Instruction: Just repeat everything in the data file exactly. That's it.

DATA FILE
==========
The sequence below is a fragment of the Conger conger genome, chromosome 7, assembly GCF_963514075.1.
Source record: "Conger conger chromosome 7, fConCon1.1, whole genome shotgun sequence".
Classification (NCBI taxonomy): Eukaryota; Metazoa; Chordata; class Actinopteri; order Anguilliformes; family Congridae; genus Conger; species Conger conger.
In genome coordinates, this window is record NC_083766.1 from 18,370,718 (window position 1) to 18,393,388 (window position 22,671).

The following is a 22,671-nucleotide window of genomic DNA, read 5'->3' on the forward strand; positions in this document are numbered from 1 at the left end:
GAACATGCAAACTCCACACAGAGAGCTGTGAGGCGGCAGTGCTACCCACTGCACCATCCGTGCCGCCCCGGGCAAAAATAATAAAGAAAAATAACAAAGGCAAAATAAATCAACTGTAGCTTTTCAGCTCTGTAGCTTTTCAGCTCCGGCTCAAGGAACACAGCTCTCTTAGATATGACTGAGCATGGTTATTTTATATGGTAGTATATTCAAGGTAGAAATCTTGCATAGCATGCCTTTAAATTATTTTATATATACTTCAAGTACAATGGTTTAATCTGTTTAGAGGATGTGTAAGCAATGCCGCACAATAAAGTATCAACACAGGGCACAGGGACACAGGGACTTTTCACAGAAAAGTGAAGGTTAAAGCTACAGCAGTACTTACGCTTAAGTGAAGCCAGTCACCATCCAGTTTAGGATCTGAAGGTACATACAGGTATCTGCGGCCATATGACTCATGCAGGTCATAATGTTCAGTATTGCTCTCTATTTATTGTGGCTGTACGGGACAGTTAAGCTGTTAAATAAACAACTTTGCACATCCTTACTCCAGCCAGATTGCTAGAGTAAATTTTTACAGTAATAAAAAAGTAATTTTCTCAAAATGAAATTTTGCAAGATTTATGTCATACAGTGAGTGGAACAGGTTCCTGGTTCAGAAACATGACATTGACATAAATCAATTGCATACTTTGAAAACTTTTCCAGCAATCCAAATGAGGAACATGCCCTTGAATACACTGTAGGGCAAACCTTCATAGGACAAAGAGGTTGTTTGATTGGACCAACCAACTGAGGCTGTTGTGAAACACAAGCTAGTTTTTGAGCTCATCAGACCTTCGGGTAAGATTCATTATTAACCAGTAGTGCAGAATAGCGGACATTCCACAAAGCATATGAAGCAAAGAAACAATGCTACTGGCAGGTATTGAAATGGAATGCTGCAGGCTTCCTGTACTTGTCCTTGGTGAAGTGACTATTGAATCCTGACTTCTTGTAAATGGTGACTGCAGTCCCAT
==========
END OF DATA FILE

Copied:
The sequence below is a fragment of the Conger conger genome, chromosome 7, assembly GCF_963514075.1.
Source record: "Conger conger chromosome 7, fConCon1.1, whole genome shotgun sequence".
Classification (NCBI taxonomy): Eukaryota; Metazoa; Chordata; class Actinopteri; order Anguilliformes; family Congridae; genus Conger; species Conger conger.
In genome coordinates, this window is record NC_083766.1 from 18,370,718 (window position 1) to 18,393,388 (window position 22,671).

The following is a 22,671-nucleotide window of genomic DNA, read 5'->3' on the forward strand; positions in this document are numbered from 1 at the left end:
GAACATGCAAACTCCACACAGAGAGCTGTGAGGCGGCAGTGCTACCCACTGCACCATCCGTGCCGCCCCGGGCAAAAATAATAAAGAAAAATAACAAAGGCAAAATAAATCAACTGTAGCTTTTCAGCTCTGTAGCTTTTCAGCTCCGGCTCAAGGAACACAGCTCTCTTAGATATGACTGAGCATGGTTATTTTATATGGTAGTATATTCAAGGTAGAAATCTTGCATAGCATGCCTTTAAATTATTTTATATATACTTCAAGTACAATGGTTTAATCTGTTTAGAGGATGTGTAAGCAATGCCGCACAATAAAGTATCAACACAGGGCACAGGGACACAGGGACTTTTCACAGAAAAGTGAAGGTTAAAGCTACAGCAGTACTTACGCTTAAGTGAAGCCAGTCACCATCCAGTTTAGGATCTGAAGGTACATACAGGTATCTGCGGCCATATGACTCATGCAGGTCATAATGTTCAGTATTGCTCTCTATTTATTGTGGCTGTACGGGACAGTTAAGCTGTTAAATAAACAACTTTGCACATCCTTACTCCAGCCAGATTGCTAGAGTAAATTTTTACAGTAATAAAAAAGTAATTTTCTCAAAATGAAATTTTGCAAGATTTATGTCATACAGTGAGTGGAACAGGTTCCTGGTTCAGAAACATGACATTGACATAAATCAATTGCATACTTTGAAAACTTTTCCAGCAATCCAAATGAGGAACATGCCCTTGAATACACTGTAGGGCAAACCTTCATAGGACAAAGAGGTTGTTTGATTGGACCAACCAACTGAGGCTGTTGTGAAACACAAGCTAGTTTTTGAGCTCATCAGACCTTCGGGTAAGATTCATTATTAACCAGTAGTGCAGAATAGCGGACATTCCACAAAGCATATGAAGCAAAGAAACAATGCTACTGGCAGGTATTGAAATGGAATGCTGCAGGCTTCCTGTACTTGTCCTTGGTGAAGTGACTATTGAATCCTGACTTCTTGTAAATGGTGACTGCAGTCCCAT